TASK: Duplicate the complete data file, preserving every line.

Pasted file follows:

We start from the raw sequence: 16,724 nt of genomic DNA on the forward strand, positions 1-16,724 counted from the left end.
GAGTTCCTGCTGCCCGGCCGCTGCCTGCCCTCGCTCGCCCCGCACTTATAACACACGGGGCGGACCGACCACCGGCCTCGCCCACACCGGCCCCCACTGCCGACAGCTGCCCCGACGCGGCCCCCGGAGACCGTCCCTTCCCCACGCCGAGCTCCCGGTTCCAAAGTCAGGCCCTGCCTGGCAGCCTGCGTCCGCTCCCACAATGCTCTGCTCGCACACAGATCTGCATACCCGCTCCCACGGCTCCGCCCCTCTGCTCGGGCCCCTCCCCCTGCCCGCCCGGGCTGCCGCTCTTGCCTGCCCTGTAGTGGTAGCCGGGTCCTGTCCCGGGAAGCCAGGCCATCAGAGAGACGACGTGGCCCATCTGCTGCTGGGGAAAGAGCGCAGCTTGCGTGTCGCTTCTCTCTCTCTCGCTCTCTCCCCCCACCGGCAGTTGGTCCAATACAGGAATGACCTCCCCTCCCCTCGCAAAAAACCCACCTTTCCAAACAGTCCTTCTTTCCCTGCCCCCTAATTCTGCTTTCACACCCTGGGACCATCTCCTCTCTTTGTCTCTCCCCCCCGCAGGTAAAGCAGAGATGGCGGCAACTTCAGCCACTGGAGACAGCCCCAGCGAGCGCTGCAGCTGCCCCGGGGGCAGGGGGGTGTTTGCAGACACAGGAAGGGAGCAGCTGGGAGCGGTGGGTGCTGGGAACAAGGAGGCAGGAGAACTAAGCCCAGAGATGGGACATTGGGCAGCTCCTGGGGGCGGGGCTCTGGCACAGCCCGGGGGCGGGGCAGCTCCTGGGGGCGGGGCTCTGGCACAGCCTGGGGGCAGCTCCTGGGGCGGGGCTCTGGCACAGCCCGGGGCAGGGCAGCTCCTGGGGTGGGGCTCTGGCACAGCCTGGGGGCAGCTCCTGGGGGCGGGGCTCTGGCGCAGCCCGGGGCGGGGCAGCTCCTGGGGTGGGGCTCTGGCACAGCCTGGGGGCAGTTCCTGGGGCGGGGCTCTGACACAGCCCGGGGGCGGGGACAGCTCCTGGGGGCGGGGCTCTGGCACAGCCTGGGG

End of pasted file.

We start from the raw sequence: 16,724 nt of genomic DNA on the forward strand, positions 1-16,724 counted from the left end.
GAGTTCCTGCTGCCCGGCCGCTGCCTGCCCTCGCTCGCCCCGCACTTATAACACACGGGGCGGACCGACCACCGGCCTCGCCCACACCGGCCCCCACTGCCGACAGCTGCCCCGACGCGGCCCCCGGAGACCGTCCCTTCCCCACGCCGAGCTCCCGGTTCCAAAGTCAGGCCCTGCCTGGCAGCCTGCGTCCGCTCCCACAATGCTCTGCTCGCACACAGATCTGCATACCCGCTCCCACGGCTCCGCCCCTCTGCTCGGGCCCCTCCCCCTGCCCGCCCGGGCTGCCGCTCTTGCCTGCCCTGTAGTGGTAGCCGGGTCCTGTCCCGGGAAGCCAGGCCATCAGAGAGACGACGTGGCCCATCTGCTGCTGGGGAAAGAGCGCAGCTTGCGTGTCGCTTCTCTCTCTCTCGCTCTCTCCCCCCACCGGCAGTTGGTCCAATACAGGAATGACCTCCCCTCCCCTCGCAAAAAACCCACCTTTCCAAACAGTCCTTCTTTCCCTGCCCCCTAATTCTGCTTTCACACCCTGGGACCATCTCCTCTCTTTGTCTCTCCCCCCCGCAGGTAAAGCAGAGATGGCGGCAACTTCAGCCACTGGAGACAGCCCCAGCGAGCGCTGCAGCTGCCCCGGGGGCAGGGGGGTGTTTGCAGACACAGGAAGGGAGCAGCTGGGAGCGGTGGGTGCTGGGAACAAGGAGGCAGGAGAACTAAGCCCAGAGATGGGACATTGGGCAGCTCCTGGGGGCGGGGCTCTGGCACAGCCCGGGGGCGGGGCAGCTCCTGGGGGCGGGGCTCTGGCACAGCCTGGGGGCAGCTCCTGGGGCGGGGCTCTGGCACAGCCCGGGGCAGGGCAGCTCCTGGGGTGGGGCTCTGGCACAGCCTGGGGGCAGCTCCTGGGGGCGGGGCTCTGGCGCAGCCCGGGGCGGGGCAGCTCCTGGGGTGGGGCTCTGGCACAGCCTGGGGGCAGTTCCTGGGGCGGGGCTCTGACACAGCCCGGGGGCGGGGACAGCTCCTGGGGGCGGGGCTCTGGCACAGCCTGGGG